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often been flung at us, viz.: If you Quakers had it in your power none should have a part in government but those of your own way." He says also that property has a right to representation which cannot be denied. IIe explains very fully and very succinctly in a letter to Roger Mompesson his purposes in the effort to establish a State :

"I went thither to lay the foundation of a free colony for all mankind that should go thither, more especially those of my own profession ; not that I would lessen the civil liberties of others because of their persuasion, but screen and defend our own from any infringement on that account."

way of the purchase. *

The matter, however, appears to have been kept in view, and in 1674, when Lord Berkeley offered for sale one-half of New Jersey, it was purchased by two Quakers, John Fenwick and Edward Billinge, probably with the knowledge and approval of others of their persuasion. Billinge, however, failed, and in order that the opportunity should not be lost, assigned to William Penn and two others nine-tenths of the new territory. Many Quakers moved there, and thus West Jersey became in a sense a Quaker colony. It grew so rapidly in population, that the experiment was extended to cast New Jersey, and in 1681 Wil. liam Penn, and eleven other Friends, purchased of the proprietor, Sir George Carteret, the remainder of the province, organized the government, and invited immigration. Robert Barclay, of Urie, the Quaker apologist, was made Governor for life. There were, however, in the country such numbers presumably not in sympathy with Quaker views that the experiment was deemed hardly a fair one, and Pennsylvania, “virgin settlement,” was at last procured. “My God hath given it me in the face of the

Thirty years before Penn led his colony to America, the far-sighted George Fox had under consideration the project of procuring a place there to which persecuted Friends might emigrate. He requested Josiah Cole, a minister going to see the Indians of the interior, to look for a favorable location, where he might purchase from them a home, not for his Society bodily to move to, but for the poor who could not stand the shock of persecution. But Cole, while favorable to some territory on the Susquehanna, reported in 1660 difficulties in the

soon

* Penn and Logan Correspondence, Vol. I., page 373.

* Bowden's History of Friends in America, Vol. I., p. 380.

world,” Penn says in 1682, and evidently the long-delayed Quaker desire was accomplished.

There was some excuse then for the fact that Friends felt a sense of proprietorship in the new colony, and wished to hedge themselves around with some power and preferment. That they took so little is greatly to their credit. They asked only what their numbers and character would give them. William Penn was anxious they should take office in government and give their principles a full trial. When complaint was made to England that a man was sentenced to douth by an aflirmed rathor than a sworn jury, he writes to Logan in 1703 : “ It was not to be thought that a colony and constitution of government made by and for Quakers would leave themselves and their lives and fortunes out of so essential a part of the government as juries.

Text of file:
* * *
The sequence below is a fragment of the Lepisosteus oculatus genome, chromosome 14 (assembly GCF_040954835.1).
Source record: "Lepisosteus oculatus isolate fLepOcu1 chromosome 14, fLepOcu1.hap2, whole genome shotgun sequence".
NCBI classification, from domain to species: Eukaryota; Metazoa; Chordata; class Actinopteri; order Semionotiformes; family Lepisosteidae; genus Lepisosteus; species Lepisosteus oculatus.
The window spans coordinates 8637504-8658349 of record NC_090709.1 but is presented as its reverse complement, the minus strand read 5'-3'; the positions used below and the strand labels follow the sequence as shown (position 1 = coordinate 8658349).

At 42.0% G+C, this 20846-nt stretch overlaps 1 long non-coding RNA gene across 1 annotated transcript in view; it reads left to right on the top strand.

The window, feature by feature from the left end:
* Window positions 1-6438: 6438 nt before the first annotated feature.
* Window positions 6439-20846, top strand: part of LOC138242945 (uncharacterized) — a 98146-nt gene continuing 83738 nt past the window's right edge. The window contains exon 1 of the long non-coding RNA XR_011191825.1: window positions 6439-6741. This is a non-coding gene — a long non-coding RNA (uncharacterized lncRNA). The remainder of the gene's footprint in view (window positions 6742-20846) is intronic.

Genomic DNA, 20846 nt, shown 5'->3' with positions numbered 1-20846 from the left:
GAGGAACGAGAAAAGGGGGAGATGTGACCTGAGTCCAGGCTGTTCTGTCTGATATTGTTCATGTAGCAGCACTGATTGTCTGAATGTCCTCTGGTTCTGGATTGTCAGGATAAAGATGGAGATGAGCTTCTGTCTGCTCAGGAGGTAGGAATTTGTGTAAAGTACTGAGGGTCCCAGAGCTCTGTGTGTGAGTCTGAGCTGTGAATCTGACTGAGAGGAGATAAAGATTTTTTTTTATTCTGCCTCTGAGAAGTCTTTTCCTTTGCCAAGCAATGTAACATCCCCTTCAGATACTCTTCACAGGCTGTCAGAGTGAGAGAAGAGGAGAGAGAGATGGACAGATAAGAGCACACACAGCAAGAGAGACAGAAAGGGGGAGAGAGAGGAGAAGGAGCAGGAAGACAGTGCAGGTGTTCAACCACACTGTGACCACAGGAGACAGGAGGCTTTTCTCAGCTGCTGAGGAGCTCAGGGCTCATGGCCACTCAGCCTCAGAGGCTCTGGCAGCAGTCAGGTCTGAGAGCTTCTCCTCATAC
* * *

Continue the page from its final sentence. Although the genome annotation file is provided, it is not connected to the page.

If the coming of others shall overrule us that are the originals and made it a country wo are unhappy ; that it is not to be thought wo intended no easier nor better terms for ourselves in going to America than we left behind us."*

The Quakers, therefore, meant to retain for themselves just what they were willing to grant

to all other Protestants. But because they held peculiar views concerning the immorality of oaths and of war, the ordinary forms of government had to be seriously changed to conform to the new conditions. While therefore they felt that they were only asserting for themselves a reasonable liberty of conscience, it seemed to others that thev were giving away the stability and permanence of the State. Hence arose the strong opposition to Quaker rule among certain elements of the population of Pennsylvania, which found a still stronger echo in England.

Part of this was reasonable. Evidently there could be no possibility of arrangement between those who believed oaths to be indispensable and those who believed them to be sinful. One or the other must prevail. The Quaker, determined to have the share in government to which his numbers and character entitled him, would neither take oaths nor adıninister them. lle did not deny them by statute to others, and an Episcopalian could take them without prejudice if he could find an Episcopalian to administer them. The subject was a standing bone of contention on which there was an honest fundamental dif. ference of opinion.*

.

Penn and Logan Correspondence, Vol. I., page 205.

* Penn and Logan Correspondence, Vol I., page 65.

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